Yours sincerely,

Lennart Hardell, MD, PhD

Department of Oncology

University Hospital

SE-701 85 Örebro



Michael Carlberg, MSc

Department of Oncology

University Hospital

SE-701 85 Örebro


Meningioma and use of wireless phones

We published recently pooled results of our case-control studies on meningioma and use of wireless phones (mobile phones and cordless phones). The patients were all inhabitants in Sweden and were diagnosed during 1997-2003 or 2007-2009. In total 1625 cases and 3500 controls participated. The control population was drawn from the Swedish population register.

Overall no consistent association was found for use of wireless phones, although somewhat increased risk was found in the group with highest cumulative use of wireless phones and longest latency period (time from first use until diagnosis). These results are similar to findings in other studies in this area. Our results are in contrast to the clearly increased risk for glioma and acoustic neuroma in the same studies. All types of brain tumours were investigated. Thus, different findings for different tumour types clearly show that the results cannot be explained by bias. In that case similar results would have been obtained regardless of tumour type.

Our study is published in a scientific journal and can be found here.

New study confirms increased risk for gliomas associated with use of mobile phone

On 9 May 2014 a new French case-control study on mobile phone use and brain tumour risk in the CERENAT study was published online. It confirms an increased risk for gliomas in the heaviest users. Life-time cumulative use > 896 hours produced odds ratio (OR) = 2.89, 95 % confidence interval (CI) = 1.41-5.93. Number of calls (> 18 360 calls) gave OR = 2.10, 95 % CI = 1.03-4.31. Considering a 5-year latency period (5-year censorship) increased the risk further in the last decile of cumulative use to OR = 5.30, 95 % CI = 2.12-13.23.

Increased risk was found for analogue phone use; OR = 3.75, 95 % CI = 0.97-14.43, and digital mobile phone use only; OR = 2.71, 95 % CI = 1.03-7.10. Risks were higher for temporal tumours, occupational and urban mobile phone use. Unfortunately the study did not include use of cordless phones (DECT) which leads to underestimate of the risks since such use was regarded as no exposure to radiofrequency electromagnetic fields (RF-EMF).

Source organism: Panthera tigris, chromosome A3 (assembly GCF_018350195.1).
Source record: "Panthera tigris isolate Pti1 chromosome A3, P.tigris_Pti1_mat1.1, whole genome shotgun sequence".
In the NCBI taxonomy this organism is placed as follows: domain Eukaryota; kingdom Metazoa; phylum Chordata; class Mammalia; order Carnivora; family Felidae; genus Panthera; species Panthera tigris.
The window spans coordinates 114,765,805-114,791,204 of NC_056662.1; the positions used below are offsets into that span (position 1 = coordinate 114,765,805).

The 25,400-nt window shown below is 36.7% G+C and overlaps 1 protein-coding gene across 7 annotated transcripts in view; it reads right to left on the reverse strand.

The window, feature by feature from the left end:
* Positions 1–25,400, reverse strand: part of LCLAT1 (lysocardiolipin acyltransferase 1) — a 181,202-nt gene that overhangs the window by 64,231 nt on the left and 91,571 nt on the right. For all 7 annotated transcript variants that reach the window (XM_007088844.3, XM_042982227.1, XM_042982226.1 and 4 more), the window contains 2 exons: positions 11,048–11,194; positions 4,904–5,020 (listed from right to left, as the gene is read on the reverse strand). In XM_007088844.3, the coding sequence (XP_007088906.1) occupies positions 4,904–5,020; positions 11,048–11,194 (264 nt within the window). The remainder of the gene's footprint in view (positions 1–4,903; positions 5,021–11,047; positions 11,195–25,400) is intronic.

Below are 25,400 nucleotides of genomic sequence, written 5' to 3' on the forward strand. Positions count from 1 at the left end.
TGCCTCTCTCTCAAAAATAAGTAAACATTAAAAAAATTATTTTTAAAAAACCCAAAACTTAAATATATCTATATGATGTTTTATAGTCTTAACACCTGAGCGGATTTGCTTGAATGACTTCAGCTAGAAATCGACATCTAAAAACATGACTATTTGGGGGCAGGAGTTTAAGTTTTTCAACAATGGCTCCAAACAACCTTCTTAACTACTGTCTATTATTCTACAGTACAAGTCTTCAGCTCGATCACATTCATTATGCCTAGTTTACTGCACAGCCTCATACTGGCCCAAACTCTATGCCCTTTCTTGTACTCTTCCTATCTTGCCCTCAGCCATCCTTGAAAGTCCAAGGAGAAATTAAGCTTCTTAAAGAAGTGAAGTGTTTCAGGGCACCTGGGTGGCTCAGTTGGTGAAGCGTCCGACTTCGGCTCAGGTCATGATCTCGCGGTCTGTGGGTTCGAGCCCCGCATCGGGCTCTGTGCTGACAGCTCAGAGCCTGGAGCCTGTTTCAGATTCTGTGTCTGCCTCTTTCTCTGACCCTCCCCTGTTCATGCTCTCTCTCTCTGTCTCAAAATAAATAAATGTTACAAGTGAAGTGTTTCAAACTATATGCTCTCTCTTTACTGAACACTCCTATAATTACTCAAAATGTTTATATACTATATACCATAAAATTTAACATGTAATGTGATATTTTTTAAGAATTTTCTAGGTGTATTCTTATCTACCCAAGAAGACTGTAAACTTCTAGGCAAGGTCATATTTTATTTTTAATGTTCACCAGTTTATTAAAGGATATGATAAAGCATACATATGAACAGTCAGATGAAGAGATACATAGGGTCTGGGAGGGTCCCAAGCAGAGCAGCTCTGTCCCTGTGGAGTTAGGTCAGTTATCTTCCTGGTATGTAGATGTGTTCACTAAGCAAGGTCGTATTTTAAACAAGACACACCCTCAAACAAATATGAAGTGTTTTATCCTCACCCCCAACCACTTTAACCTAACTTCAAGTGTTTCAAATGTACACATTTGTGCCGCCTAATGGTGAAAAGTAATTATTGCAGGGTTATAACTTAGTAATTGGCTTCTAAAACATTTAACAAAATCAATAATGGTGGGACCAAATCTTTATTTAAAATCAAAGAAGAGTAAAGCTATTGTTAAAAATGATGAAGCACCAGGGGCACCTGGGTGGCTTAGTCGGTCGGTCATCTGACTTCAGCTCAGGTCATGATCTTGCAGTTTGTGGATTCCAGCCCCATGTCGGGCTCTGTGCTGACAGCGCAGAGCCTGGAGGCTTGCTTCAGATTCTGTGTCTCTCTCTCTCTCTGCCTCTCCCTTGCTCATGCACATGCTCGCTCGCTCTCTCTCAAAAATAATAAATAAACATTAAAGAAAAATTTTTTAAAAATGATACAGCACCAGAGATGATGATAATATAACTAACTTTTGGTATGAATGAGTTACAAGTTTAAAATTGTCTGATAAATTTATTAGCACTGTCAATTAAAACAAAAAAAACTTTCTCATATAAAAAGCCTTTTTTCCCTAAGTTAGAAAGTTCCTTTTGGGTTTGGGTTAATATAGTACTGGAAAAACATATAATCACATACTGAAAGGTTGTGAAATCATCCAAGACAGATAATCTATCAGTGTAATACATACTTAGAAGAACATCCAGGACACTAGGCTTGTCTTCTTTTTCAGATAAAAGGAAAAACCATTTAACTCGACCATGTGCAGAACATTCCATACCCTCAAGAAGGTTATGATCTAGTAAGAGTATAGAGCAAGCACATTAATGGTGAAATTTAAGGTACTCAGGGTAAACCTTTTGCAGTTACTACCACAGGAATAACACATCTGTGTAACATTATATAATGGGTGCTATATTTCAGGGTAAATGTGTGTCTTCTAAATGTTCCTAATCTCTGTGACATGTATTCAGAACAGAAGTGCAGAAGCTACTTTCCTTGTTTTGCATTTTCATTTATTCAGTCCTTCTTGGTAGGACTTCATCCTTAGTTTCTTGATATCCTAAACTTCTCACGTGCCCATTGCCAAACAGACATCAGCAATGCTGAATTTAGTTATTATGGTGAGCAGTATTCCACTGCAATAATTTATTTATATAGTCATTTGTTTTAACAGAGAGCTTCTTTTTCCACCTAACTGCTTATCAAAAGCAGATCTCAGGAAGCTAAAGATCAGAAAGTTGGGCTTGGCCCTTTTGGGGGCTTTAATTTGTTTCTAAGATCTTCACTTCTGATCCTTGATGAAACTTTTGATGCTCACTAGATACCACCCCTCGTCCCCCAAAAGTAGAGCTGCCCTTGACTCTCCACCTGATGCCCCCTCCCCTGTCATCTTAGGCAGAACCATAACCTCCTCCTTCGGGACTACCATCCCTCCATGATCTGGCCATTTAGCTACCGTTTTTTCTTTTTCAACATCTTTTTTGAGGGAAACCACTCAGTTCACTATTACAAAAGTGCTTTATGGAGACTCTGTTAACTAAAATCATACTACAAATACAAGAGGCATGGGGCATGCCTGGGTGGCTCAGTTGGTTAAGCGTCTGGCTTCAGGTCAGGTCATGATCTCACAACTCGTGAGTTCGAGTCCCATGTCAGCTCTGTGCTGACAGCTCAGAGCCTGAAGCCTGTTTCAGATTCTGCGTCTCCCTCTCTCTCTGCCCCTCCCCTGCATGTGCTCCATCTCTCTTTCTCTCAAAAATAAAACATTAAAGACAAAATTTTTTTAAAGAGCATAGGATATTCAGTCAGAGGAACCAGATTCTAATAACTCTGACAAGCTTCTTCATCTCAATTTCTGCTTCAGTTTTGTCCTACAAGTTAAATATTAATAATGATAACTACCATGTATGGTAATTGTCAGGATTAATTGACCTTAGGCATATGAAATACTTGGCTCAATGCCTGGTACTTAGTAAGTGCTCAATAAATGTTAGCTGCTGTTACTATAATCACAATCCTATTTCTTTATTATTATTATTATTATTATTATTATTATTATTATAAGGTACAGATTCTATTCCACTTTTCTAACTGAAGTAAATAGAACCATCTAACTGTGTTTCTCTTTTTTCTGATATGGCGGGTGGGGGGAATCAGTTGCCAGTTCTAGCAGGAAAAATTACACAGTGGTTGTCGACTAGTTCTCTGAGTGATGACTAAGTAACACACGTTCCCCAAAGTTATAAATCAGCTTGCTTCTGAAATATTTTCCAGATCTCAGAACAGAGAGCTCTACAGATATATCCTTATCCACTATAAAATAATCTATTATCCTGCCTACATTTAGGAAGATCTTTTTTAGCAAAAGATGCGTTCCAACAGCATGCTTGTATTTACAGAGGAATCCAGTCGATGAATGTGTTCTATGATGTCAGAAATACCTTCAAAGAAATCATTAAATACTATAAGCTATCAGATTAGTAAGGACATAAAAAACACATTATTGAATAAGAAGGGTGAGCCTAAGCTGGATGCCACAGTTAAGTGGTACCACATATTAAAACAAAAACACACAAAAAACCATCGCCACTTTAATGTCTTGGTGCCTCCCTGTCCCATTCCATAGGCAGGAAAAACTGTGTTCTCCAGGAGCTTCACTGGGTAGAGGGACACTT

The study included also cases with meningioma. A statistically significant increased risk was found for cumulative duration of calls > 896 hours yielding OR = 2.57, 95 % CI = 1.02-6.44. However, overall the results were less consistent for an association than for gliomas.

This study reports important findings that add to the conclusion that gliomas are caused by exposure to RF-EMF. It strengthens the conclusions in our article on causation using the Hill viewpoints on causation and association.

Use of wireless phones and the risk of meningioma

No consistent association between use of mobile phones and cordless phones and risk meningioma has been shown in previous studies by our research group in Sweden and the Interphone study at IARC (WHO).

We have now performed a new case-control study including patients with meningioma diagnosed between 2007-2009. Again this study did not show a consistent increased risk of meningioma for use of mobile and cordless phones. The latency time (time from first use of the phone until tumour diagnosis) was in this new study longer than previously, at most > 25 years.

Thus, in the same studies different risks have been found for different tumour types; increased risk for malignant brain tumours (mostly glioma) and acoustic neuroma but not for meningioma. These results clearly indicate that the results cannot be explained by systematic bias in the studies. The conclusion is that wireless phones cause malignant brain tumours and acoustic neuroma.